A winter solstice festival called Dongzhi dates back to the 8th century BC/BCE.  During the Qin Dynasty, the winter solstice marked the beginning of the new year.  The Tang and Song dynasties turned Dongzhi into a time to honor and worship ancestors, which is how the holiday is celebrated today. It is a time when Ying and Yang begin to balance themselves again.  In Northern China, they eat foods considered high in Yang (heat) like fatty meat dumplings spiced with ginger and garlic in hopes that they will stay warm and stave off illness. In Southern China, families feast on tangyuan, rice balls made with bean paste or meat and served in soup or broth.  Tangyuan symbolizes family unity and prosperity. The Winter Solstice also marks the beginning of the Nines of Winter, a period of nine sets of nine cold days. 


The Inca celebrated Inti Raymi, which is Quechua for Sun Festival.  Beginning around 1412, the Inca held a nine day festival of dancing and processions to ensure a good harvest and celebrate their origin story.  It was the most important festival in the city of Cusco, taking place on the main plaza. They honored the sun as a source of light, heat, and life. Men and women painted their faces yellow and wore deer heads as they played music and danced while priests lit a fire inside the temple of the sun. Catholic priests banned Inti Raymi in 1535, but the celebration has had a revival and is now once more celebrated throughout the Andes with a theatrical reenactment near the original site of Cusco. Those priests might be surprised to find out that the festival is sometimes held to coincide with the feast day of St. John the Baptist. Don’t forget, this is the southern hemisphere, so the winter solstice falls in June instead of December.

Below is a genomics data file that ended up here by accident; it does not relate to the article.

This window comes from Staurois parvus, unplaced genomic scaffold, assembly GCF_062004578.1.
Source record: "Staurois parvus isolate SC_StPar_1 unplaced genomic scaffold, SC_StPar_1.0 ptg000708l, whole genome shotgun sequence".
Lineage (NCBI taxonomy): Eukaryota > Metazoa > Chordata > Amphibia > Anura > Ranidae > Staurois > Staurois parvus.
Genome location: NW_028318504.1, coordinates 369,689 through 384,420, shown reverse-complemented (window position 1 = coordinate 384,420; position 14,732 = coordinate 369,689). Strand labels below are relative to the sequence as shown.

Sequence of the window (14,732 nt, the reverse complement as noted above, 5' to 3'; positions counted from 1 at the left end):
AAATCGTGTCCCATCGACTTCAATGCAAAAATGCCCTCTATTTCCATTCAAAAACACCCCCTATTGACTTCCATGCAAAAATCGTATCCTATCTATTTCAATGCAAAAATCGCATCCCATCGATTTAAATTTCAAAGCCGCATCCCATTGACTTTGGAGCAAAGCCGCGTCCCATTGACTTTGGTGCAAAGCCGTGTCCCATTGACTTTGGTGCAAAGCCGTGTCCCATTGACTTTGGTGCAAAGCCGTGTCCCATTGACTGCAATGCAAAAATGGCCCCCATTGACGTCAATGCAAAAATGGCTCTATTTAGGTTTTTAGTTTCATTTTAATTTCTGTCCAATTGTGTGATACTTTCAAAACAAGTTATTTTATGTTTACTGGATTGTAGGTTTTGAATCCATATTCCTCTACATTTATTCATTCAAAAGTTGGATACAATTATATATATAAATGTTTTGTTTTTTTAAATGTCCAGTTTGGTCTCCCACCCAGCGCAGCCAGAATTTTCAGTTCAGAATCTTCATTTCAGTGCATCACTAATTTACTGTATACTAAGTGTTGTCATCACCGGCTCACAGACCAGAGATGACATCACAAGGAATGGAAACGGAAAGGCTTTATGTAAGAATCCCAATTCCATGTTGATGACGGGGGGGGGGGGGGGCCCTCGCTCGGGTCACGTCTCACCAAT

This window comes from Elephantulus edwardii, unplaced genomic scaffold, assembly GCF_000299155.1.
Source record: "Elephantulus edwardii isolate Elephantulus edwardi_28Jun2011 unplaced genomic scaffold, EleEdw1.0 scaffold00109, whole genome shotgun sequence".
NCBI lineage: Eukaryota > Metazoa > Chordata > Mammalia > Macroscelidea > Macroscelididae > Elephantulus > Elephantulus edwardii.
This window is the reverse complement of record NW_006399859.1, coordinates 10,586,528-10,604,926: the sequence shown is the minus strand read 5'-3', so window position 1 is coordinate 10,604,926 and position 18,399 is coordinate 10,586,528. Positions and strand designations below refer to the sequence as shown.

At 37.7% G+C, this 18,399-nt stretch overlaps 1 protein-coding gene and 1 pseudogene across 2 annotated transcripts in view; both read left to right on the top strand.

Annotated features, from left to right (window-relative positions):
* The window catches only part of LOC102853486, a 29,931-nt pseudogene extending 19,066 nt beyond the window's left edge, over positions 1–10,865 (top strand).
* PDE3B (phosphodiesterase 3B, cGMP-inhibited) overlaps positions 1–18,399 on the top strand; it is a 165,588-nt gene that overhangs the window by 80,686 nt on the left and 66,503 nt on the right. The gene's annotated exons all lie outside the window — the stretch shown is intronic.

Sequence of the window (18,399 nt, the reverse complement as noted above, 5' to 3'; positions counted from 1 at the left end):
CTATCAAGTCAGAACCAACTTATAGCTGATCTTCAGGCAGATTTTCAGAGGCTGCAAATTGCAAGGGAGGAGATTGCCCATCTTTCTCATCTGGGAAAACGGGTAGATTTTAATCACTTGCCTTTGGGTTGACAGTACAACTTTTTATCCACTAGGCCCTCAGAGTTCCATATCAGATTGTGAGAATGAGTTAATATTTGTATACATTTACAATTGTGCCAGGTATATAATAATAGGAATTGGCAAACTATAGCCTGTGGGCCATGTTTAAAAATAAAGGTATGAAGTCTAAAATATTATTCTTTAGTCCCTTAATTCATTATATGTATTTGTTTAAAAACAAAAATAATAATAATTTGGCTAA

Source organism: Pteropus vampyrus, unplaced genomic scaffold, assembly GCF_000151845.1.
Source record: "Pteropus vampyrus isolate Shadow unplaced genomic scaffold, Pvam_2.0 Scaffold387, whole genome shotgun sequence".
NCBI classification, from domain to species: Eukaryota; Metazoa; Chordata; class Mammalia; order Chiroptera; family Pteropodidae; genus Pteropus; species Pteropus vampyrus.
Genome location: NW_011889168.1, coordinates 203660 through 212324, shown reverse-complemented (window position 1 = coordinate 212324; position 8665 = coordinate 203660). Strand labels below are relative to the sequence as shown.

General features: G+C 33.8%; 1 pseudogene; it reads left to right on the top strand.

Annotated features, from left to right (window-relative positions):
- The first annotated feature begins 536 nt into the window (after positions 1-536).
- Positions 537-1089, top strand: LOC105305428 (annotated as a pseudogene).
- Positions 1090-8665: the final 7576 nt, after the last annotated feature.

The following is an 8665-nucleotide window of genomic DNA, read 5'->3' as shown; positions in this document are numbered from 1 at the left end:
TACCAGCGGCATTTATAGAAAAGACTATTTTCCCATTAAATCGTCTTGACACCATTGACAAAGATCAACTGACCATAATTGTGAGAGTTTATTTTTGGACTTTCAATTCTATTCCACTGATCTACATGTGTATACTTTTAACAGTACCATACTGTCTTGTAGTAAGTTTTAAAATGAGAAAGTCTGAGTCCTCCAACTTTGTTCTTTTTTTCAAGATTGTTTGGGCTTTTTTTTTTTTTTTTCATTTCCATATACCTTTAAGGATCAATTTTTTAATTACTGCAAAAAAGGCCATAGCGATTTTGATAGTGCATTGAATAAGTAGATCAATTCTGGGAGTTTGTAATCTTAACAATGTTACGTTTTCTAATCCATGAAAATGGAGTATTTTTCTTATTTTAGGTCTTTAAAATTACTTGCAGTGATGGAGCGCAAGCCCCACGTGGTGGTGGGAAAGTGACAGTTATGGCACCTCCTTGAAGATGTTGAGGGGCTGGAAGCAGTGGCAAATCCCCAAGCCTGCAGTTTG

The Zuni Pueblo of Western New Mexico celebrate Shalako. Outsiders don’t know much about Shalako traditions because the Zuni are a private people. However, we know that the ritual includes prayers for rain and agricultural blessings, and that the Zuni see their ritual as a duty not just to themselves, but to the entire world.  The Blackfeet of Montana traditionally celebrated the winter solstice with games and community dances, facing their tipis towards the rising winter sun. During the early reservation period, they moved their celebrations to Christmas Day or New Year’s Eve to comply with federal holidays, but their traditions have continued to this day. 

At your home, you might celebrate holidays old or new, including Hanukkah, Christmas, saints’ days for St. Lucia or Nicholas, Kwanzaa, Chalica. Whatever you do this December, remember that you are part of a long history of people waiting for the sun to return.